Last week, Brie Larson won her first Oscar for her performance in Room.
After I saw the movie, I was in such a funk that people actually asked me if I was all right. Like the book upon which it’s based, it compels you to watch, even if it’s uncomfortable at times. Despite the depressing nature of the narrative, I found the film to be more uplifting and, dare I say, more optimistic at its conclusion than the novel. For a great review of Emma Donoghue‘s book, check out Melissa F.’s post.
It would be hard at this point to find new arrangements of words to praise those involved with Room. The score is nuanced and wouldn’t be out of place on a Sigur Rós or an Explosions in the Sky album. I could fill pages about how great Jacob Tremblay is and can only hope he doesn’t go the way of a young Drew Barrymore. I’m super-excited to see him in next month’s Before I Wake. But it’s Larson’s award-winning performance that moors the whole film. As Jack’s Ma, she is both friend and disciplinarian, provider and confider, broken yet brave. She’s tender and tough, often in the span of a few frames. Like if a mountain was a teenage girl who was still a little unsure of herself.
It’s always nice when the Academy, despite its myriad problems, deigns to give praise to an actress who isn’t Jennifer Lawrence. Hop on the Brie Larson Appreciation Train that I’ve been riding since late 2010 and check out her range in two of her older films.
Scott Pilgrim vs. the World
It was here that I first came across Larson. She plays one of Scott’s ex-girlfriends, Envy Adams, lead singer of The Clash at Demonhead. I loved her sexed-up, over-the-top performance, which wouldn’t be out of place in a movie like Beyond the Valley of the Dolls. When she takes the stage and vamps through a pretty fantastic cover of Metric‘s “Black Sheep,” I realized that she might be more than a pretty, funny face. She could have played Envy as a shrill, one-note witch of a woman, but there’s a vulnerability beneath Envy’s rockstar facade that comes through in a surprisingly tender moment. Whatever the film’s problems are, her self-aware performance is never one of them.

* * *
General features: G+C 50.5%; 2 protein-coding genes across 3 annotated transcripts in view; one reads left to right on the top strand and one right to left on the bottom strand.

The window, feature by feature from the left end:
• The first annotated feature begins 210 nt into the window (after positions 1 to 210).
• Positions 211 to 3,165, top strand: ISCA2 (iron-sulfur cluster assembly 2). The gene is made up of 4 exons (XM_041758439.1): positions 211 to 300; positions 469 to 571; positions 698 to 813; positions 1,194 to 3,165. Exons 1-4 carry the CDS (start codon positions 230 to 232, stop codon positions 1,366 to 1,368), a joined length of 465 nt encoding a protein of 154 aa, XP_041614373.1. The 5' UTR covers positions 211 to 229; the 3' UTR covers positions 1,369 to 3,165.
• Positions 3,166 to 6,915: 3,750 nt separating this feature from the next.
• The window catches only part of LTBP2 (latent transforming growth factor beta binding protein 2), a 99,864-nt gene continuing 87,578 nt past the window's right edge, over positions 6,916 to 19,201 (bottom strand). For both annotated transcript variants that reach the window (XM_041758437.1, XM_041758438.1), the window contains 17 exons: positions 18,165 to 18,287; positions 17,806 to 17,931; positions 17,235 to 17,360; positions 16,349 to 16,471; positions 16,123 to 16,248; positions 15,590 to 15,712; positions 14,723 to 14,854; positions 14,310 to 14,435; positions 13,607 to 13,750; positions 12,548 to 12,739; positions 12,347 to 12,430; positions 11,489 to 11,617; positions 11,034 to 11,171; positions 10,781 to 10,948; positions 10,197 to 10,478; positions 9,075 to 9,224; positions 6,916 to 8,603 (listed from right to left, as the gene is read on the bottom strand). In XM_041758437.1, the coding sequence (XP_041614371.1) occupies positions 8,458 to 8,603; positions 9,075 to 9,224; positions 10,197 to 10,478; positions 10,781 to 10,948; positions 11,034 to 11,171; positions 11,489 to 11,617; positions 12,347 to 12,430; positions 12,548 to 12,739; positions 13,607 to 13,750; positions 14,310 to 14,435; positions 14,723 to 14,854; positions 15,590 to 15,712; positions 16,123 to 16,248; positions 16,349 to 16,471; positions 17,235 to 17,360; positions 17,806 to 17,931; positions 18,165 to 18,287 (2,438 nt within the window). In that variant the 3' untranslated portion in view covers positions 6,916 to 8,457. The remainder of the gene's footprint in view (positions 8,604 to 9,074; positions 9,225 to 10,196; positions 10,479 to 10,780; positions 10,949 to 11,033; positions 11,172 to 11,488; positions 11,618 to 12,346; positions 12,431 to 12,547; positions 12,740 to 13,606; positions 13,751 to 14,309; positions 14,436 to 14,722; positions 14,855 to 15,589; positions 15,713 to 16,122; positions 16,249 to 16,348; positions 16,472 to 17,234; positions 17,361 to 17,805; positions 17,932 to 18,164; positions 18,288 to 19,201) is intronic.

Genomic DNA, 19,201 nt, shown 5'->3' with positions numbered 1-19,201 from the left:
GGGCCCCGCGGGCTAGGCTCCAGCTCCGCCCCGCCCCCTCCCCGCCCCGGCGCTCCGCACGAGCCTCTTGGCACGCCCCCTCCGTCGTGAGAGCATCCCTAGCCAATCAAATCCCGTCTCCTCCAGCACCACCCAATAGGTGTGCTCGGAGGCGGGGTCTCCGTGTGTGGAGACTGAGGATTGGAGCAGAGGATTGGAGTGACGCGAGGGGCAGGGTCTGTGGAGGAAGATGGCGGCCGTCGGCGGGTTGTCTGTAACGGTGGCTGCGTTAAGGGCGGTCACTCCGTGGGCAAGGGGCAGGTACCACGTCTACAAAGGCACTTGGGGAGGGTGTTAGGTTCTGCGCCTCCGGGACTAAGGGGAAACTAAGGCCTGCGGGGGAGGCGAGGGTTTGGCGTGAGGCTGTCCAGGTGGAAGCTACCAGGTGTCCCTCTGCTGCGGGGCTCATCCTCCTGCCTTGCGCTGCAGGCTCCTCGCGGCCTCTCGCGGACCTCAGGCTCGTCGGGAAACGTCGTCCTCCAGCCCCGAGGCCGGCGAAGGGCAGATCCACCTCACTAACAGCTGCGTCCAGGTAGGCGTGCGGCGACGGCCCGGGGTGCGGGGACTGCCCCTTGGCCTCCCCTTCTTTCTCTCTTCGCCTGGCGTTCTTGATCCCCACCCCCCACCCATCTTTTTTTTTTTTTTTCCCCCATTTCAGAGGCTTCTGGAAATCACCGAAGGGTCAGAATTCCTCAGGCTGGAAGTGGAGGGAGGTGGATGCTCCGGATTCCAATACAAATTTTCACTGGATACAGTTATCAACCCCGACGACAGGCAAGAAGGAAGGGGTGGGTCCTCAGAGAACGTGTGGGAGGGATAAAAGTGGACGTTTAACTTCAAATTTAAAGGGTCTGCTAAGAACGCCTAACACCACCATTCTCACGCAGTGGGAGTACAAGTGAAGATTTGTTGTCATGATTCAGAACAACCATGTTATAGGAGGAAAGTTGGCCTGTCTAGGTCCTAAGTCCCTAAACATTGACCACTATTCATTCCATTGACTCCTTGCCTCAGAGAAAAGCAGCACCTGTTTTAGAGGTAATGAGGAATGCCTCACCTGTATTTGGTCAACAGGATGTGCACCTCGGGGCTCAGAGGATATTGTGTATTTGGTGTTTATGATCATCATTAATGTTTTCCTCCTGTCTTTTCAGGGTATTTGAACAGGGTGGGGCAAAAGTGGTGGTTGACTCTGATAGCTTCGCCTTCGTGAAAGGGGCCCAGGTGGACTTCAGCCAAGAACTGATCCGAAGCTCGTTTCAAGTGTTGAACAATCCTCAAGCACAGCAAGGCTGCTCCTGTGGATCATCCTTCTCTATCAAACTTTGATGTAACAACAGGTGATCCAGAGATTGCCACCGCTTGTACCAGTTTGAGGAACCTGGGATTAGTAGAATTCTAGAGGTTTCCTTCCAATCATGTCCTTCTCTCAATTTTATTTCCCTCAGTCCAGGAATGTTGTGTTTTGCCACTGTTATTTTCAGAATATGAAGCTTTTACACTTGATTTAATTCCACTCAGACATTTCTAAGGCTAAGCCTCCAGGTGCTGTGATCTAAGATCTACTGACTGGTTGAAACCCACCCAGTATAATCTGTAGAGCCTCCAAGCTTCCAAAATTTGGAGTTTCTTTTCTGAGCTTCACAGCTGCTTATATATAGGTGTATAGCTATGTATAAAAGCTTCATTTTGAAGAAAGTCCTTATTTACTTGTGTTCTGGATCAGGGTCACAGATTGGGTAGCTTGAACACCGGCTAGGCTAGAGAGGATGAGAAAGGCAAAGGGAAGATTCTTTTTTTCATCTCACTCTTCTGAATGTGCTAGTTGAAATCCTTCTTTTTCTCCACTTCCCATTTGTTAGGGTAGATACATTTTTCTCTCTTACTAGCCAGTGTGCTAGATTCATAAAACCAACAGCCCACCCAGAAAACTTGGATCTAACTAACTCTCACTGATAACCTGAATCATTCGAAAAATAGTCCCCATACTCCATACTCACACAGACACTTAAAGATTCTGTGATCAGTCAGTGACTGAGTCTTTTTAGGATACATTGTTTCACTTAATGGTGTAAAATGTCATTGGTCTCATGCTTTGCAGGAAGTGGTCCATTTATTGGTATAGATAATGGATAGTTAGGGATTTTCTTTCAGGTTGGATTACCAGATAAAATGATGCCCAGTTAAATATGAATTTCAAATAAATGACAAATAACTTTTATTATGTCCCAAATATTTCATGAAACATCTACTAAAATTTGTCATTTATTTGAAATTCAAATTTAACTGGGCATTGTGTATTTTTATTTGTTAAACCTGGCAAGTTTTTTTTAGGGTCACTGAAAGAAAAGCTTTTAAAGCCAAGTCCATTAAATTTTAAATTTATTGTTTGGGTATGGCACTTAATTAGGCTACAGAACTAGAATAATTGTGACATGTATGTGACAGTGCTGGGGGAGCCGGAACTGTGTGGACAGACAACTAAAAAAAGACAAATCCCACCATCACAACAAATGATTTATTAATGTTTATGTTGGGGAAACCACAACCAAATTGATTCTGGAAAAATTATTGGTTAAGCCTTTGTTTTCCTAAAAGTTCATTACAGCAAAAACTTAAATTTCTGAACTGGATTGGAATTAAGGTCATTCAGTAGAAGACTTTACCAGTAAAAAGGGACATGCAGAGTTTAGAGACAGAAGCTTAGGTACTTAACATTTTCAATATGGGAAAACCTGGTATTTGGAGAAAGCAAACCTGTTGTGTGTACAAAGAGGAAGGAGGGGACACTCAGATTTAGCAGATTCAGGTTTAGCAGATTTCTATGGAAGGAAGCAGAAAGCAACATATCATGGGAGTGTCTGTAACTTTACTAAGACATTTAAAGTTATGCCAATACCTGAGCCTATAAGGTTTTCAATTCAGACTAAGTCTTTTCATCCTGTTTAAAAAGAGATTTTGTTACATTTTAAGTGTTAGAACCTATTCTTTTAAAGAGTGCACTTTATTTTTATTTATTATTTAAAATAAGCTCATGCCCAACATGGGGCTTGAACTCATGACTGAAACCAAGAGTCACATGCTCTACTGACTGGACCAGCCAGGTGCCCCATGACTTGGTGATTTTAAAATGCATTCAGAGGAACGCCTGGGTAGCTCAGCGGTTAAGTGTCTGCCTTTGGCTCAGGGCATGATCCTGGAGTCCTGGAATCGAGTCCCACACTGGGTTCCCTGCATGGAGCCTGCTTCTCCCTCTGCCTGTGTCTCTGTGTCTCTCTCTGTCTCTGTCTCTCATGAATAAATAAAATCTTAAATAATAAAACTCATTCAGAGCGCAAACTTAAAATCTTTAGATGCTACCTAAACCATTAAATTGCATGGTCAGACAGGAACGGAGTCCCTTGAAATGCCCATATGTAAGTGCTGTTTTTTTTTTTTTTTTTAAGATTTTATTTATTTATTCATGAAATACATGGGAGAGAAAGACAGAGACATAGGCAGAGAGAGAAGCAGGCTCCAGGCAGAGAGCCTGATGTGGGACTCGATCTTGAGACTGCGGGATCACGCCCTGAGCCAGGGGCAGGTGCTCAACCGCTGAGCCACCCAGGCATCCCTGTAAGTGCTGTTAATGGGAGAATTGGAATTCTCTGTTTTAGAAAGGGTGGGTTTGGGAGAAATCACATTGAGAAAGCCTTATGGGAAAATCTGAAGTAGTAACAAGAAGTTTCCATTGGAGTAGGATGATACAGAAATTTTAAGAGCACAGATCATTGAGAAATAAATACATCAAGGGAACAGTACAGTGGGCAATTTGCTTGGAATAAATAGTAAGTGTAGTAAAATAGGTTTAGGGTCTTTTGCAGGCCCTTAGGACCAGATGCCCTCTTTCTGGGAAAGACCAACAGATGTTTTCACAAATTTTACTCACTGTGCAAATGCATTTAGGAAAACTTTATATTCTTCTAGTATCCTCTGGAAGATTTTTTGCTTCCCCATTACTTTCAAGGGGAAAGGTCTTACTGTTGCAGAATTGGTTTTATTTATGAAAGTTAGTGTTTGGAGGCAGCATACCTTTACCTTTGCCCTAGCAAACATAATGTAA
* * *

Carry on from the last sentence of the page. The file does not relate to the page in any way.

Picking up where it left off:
Short Term 12
This hidden gem was one of the best films of 2013, elevated by Larson’s performance. Prior to Room, I’d have said that this was her best work. Doing a chameleonic 180-turn from her role in Scott Pilgrim, she gives a poignantly raw performance as Grace, a supervisor at a residential treatment facility for at-risk youths. Grace is the kind of character who deeply feels each of the kids’ problems, not to mention her own stack of issues as well. While she at least has the chance to resolve the tumult of her personal life, there will always be at-risk youths. Grace acknowledges this at the end of the film, flashing an almost Sisyphean grin, her resolve to do the work stronger than ever despite its inherent troubles.
In everything she’s been in, she’s made me care about her characters. She was one of many enjoyable surprises in 21 Jump Street. She was the best part of The Spectacular Now and Digging for Fire. She was delightful every time she cameoed on Community and stole every scene she was in in Don Jon despite hardly speaking. I’ve heard she’s good in United States of Tara and Trainwreck as well.
She’s a great actress that also seems like a genuinely pleasant person. Now, if you’ll excuse me, thinking about Room has made me sad, so I’m gonna go watch that Jenny Lewis music video where Larson sports a red tracksuit and a moustache. That’s my sweet spot.
Have you seen Room? How about any of her earlier films? Is there one I should check out? Sound off in the comments below.